Alkaline Metals + Water

  • #1
just a general interest thing for chemists.
i was shown this youtube video the other day:
http://youtube.com/watch?v=gRuoWkOlaHM

it is the show Brainiac and they are demonstrating Alkaline Metals reacting with water. They show brief Lithium, Sodium and Potassium reactions;

then drop 2g of Rubdium and Caesium into different bathtubs.
and wow. :)

must see!
 

Answers and Replies

  • #2
jonegil
be careful susperia....alkaline metals are very dangerous reacting with water...a single piece of potassium can make a violent explosion
 
  • #3
id never do it myself.... i just like the power of these metals and seeing them actually do it. people in our chem class are always joking about what would happen and now we have seen :) so the desire is gone :) but just wow.
 
  • #4
jonegil
lol....yeah..but recently there were a bunch of kids in my city who started to make bombs with aluminium and sulphuric acid and throw them to the sidewalks...they were arrested some weeks ago and they actually hurt a two years old boy
 
  • #5
wow. thats so stupid.seriously some kids are so thick its unbelievable. i heard something about hydrogen ballon bombs in a rural town in australia once. not sure how they worked thou.
 
  • #6
jonegil
yep...hydrogen is xplosiv 2 in contact wit oxygen
 
  • #7
mrjeffy321
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I have heard that this show (Brainiac) has been known to fake some of their experiments, specifically some of the explosive ones…and even more specifically the video clip you mention with the Alkali metals.
Not that what they show is an inaccurate portrayal of what would actually happen with Cs or Rb are dropped in water, but the magnitude/destructive force might have been exaggerated/changed for the sake of making it more entertaining for the viewing audience at home.
 
  • #8
chemisttree
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Brainiac may have exaggerated the effect but these guys didn't!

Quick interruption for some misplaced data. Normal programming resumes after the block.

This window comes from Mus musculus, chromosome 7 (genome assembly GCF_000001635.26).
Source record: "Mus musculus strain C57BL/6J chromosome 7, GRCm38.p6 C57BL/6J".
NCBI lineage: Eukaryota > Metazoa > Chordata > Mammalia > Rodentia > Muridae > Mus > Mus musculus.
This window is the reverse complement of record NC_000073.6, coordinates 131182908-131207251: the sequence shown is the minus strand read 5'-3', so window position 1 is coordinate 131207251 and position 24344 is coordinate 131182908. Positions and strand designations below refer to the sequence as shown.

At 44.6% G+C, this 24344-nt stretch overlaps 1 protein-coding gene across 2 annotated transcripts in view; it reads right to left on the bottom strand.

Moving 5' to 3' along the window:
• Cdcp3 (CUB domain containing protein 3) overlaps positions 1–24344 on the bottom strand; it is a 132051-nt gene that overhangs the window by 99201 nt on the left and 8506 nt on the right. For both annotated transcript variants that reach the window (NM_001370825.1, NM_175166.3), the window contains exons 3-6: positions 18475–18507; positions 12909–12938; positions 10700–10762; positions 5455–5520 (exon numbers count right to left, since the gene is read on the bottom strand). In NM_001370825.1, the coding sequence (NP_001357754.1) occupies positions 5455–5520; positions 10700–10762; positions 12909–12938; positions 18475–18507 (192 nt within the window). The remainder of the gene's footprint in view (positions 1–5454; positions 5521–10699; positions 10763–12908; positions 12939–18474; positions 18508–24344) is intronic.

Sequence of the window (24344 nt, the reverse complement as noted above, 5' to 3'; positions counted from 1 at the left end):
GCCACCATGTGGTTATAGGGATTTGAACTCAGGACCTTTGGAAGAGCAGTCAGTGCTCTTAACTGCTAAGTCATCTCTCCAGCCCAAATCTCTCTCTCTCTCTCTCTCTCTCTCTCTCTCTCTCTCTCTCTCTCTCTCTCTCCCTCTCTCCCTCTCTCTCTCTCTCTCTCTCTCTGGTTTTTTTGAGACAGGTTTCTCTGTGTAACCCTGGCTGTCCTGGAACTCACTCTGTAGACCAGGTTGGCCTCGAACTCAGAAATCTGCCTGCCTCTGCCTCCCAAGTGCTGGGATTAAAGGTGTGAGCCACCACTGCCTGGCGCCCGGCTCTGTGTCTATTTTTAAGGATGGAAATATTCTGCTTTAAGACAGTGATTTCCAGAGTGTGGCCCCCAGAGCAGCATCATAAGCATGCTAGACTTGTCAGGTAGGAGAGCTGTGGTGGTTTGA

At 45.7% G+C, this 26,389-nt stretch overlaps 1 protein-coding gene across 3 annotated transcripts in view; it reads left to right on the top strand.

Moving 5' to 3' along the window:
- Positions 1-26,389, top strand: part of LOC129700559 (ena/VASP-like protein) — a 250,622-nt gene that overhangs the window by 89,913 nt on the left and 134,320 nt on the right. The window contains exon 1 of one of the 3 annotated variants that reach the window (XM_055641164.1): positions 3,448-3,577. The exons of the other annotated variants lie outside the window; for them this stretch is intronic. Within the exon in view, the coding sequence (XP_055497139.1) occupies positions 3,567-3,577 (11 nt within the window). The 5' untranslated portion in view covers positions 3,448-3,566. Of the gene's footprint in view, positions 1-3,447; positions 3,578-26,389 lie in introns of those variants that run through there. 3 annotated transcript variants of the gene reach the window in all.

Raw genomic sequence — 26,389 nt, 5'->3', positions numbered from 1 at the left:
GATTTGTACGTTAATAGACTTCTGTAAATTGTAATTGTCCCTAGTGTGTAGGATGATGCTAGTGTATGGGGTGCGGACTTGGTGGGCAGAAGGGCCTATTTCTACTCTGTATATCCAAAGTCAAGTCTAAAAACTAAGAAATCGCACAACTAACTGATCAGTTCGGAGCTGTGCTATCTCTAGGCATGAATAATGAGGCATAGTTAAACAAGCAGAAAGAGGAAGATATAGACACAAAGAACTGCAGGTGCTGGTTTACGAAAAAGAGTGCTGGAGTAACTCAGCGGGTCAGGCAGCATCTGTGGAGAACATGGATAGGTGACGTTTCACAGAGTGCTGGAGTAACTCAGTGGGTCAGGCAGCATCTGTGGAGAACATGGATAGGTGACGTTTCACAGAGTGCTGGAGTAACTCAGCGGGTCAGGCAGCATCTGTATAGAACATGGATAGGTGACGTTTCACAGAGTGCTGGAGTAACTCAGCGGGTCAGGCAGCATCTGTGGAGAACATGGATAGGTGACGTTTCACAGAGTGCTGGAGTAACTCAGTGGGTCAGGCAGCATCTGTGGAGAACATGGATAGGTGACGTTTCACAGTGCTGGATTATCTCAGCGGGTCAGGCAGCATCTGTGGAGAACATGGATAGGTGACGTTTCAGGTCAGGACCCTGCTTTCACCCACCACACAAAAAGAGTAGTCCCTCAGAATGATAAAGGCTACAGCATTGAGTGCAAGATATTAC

http://video.google.com/videoplay?docid=3825610222960975525 [Broken]
 
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  • #9
chemisttree
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Actually, the rubidium stunt may not have been exaggerated. I once was cleaning out a schlenk that contained several grams of rubidium residue. I added butanol directly to it without a septum or an argon blanket. REALLY STUPID! The butanol was 2-butanol instead of tert-butanol... also stupid. I squirted in a small amount of the butanol and nothing serious happened. Apparently a thin crust of oxide had managed to form on the stuff and was moderating (temporarily) what was soon to be an extremely vigorous reaction. Suddenly, the schlenk shattered with a very loud bang sending very small glass shards everywhere in the hood. I was left holding a small glass sidearm. I at least had the good sense to conduct this behind a blast shield but I'm still amazed that my hands weren't trashed.

Lesson: Rubidium should be left to slowly oxidize by itself in the hood or covered with oil. A tertiary alcohol should be added in small increments only to oil covered metal under an argon (not nitrogen) blanket. Blastproofing is a must and the schlenk should be wrapped with duct tape and placed in a plastic bucket behind a blast shield during the operation. Signage should indicate that only the responsible party is to approach the hood until the operation is complete. Work with a buddy...
 
  • #10
haha. Rubidium is awesome stuff. its so amazing that such small quanities of an element can create such a big bang! especially Ceasium... if that clip is indeed true.... well it split the bathtub in half!!! 2grams!!

there once was a teacher at our school who threw a block (maybe 3-4 possibly 5grams) og Na straight into a metal sink filled with water... with no safety screen (he had a hangover) and bang! there was molten sodium on the roof and kids yelling.... the sink deflected the whole blast upwards thou so lucky no one was hurt!
 

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